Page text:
A wonderful woman from Texas sent me her parent’s wedding photo to make it into an art quilt. The following photos are showing it develop from just fabric blocking the colors to the painting process to bring this art alive.
I get nervous every time I do one of these pieces. What if I pick the wrong color or mess up on the painting or quilting? Do I have enough knowledge to fix my mistakes? It’s funny how I make multiple errors on my art and seem to find away to fix it. Plus, if I come to a point (which happens on many occasions in one piece) that I don’t know what to do or how to do it, I walk away and think about it. I tend to do the sewing or painting in my head first until I know it will work.
I don’t see my art as perfect by any means. It is a growing part and a way for me to express my creativity. I hope you enjoy seeing this and I would love to see/hear your comments!
My new project!! Double ring Quilt. If any of you know, it is one of the most difficult traditional quilts around. Why? Because you are sewing curved pieces most of the time.
Curved pieces have more stretch than the square or rectangle pieces because they are not cut on a straight of grain. This leads to unwanted stretching of each piece.
With a lot of trial and error, I figured out how to do it with some ease that hopefully these tips will help you as well. By the way, you will see some dark threads on the pieces. This is proof of my trials and mainly errors! I will be taking a tweezer to them one night and pulling them out when I’m watching TV.
I discovered that the concave curve (Yellow piece) is the longest and needs to “ease” into the convex (Blue piece).
Folding all of the curved pieces and lightly pressing them gave me the center of each piece. I pinned the pieces in three places starting with the center and then both ends. It will not lay flat until it is pressed.
I had to sew slow and math up the edges of the fabric approximately 1/4″ at a time. I held onto the blue fabric with my right hand and eased the yellow fabric in place. The feed dogs grabbed the yellow fabric more than the top fabric, and I allowed that to happen. It took some getting use to.
When it is all sewed together, all of my pieces looked like this. The ends of each piece and centers matched. The iron does the rest of the work. I found it easier to place the blue fabric on my iron board first and gently push the yellow fabric flat.
Just using the tip of the iron on the crease was just what the piece needed to lay totally flat. Remember I said that you are working with all curves? I didn’t have to clip the seam allowance because of those same curves!
As you look at the photo above, you can see the seem allowance from the right side of the piece. This is due to poor planning. Most of the double wedding ring quilts you see have a light colored background and darker colored curves. The curve can only be ironed one way. If I ironed the seam towards the blue, it would pucker and I would have to make those slits in it to work.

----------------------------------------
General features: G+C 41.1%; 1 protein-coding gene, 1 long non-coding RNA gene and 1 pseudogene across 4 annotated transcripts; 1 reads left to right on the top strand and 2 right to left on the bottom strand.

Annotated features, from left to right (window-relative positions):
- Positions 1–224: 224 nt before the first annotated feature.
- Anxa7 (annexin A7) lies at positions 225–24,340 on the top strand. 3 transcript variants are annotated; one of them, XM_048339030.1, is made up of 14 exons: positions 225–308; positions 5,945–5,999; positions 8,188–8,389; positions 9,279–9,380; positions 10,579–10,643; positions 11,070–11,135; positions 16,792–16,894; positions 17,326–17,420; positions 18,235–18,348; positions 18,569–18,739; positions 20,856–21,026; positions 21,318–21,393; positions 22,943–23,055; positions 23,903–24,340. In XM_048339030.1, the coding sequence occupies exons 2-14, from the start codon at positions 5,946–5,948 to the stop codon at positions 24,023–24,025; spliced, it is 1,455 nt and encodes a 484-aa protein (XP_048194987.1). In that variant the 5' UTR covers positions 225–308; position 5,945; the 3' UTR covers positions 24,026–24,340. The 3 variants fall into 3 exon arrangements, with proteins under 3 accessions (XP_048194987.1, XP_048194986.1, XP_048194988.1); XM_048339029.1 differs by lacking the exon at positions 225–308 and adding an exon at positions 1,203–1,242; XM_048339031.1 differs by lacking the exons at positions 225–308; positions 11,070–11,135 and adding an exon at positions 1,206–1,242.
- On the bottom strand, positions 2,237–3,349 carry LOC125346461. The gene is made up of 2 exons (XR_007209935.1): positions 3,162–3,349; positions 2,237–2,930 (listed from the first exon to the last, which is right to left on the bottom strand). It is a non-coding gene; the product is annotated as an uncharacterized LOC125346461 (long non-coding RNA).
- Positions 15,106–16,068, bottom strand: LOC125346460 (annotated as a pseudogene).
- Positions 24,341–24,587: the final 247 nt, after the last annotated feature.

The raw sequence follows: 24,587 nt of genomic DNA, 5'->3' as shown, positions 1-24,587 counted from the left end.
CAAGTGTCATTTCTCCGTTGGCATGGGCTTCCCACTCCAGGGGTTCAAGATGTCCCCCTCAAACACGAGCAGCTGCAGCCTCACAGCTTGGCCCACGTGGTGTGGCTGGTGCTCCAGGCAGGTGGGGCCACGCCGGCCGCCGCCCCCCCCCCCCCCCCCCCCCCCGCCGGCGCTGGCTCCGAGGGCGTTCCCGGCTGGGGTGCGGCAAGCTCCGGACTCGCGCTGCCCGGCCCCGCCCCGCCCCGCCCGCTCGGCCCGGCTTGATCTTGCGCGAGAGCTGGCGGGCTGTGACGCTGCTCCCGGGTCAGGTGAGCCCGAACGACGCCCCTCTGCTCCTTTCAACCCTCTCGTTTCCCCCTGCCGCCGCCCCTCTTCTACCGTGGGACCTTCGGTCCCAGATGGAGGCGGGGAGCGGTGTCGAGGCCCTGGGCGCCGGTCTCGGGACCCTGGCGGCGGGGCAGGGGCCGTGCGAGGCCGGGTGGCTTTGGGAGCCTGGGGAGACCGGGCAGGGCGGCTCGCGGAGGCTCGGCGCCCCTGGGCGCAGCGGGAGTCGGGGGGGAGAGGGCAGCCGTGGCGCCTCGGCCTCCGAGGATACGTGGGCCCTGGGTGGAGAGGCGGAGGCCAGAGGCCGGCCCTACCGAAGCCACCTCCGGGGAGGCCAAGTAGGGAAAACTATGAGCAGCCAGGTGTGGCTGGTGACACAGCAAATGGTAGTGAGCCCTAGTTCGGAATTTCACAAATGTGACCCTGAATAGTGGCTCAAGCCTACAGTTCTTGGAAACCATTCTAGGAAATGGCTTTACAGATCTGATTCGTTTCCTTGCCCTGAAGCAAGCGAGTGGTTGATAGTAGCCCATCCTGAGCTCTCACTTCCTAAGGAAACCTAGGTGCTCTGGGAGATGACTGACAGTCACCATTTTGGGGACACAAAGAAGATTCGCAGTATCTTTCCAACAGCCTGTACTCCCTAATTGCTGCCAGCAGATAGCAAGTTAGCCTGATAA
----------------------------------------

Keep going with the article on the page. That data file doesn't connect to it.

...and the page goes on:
This is as far as I have achieved so far. The completed block on the top is the only completed block I have so far. By the end of the week, I will complete the rest and post it.
Thank you for reading this blog! Have a wonderful day!
T-shirts are a wonderful way to remember special occasions, events, and a myriad of other reasons. If you are one of the many people who can’t seem to give up those special t-shirts, putting them into a quilt is an excellent idea. You may use this tutorial for creating your own t-shirt quilt or see my Etsy shop for details of how I can do a custom quilt for you.
I want to add that you can use sweatshirts, sports shirts that are made of that waffle fabric, golf shirts (polo), etc. Use the same directions for the prep. Message me if you have any questions.
View #1 is the front and back of the t-shirt I am demonstrating today. Some t-shirts have printing on the back as well as the front. You may want to have both sides in your quilt or just one side. The preparation is the same.
It is very important to wash all of the t-shirts with your normal laundry detergent and 1/2 cup of White Vinegar. The vinegar will remove most or all of the odors.
After you have washed and dried your shirts, you can start cutting them apart. Be sure to lay the t-shirt flat on a table to have more accurate cutting. Make sure you leave at least 2″ around the design you want to use.
View #2 is showing to cut sleeves away from the shirt first. I like to cut close to the seams to allow as much extra fabric room as possible around the design.
4a. Cut along sides of t-shirt
4. Cut along sides of t-shirt
Next is to cut along the side seams of the t-shirt (view 3). This is where it is important to have the t-shirt laying flat. Most t-shirts do not have a side “seam” (where the manufacturer stitched it together). There should be some sort of a crease on the sides that you can follow and cut along that crease. If there is no crease, that is where laying it flat will show you that where that “crease” would be. Be sure to cut along both sides.
Lastly, we move on to the shoulders. The shoulders need to be cut right next to the seams on both shoulders.
If there is a little emblem on a sleeve that you wish to be part of the quilt, just send the sleeve as is to me.
Now you are done with the scissors!
If I am making this quilt for you, all you have to do is send the part of the shirts that have the emblems you wish to have in your quilt.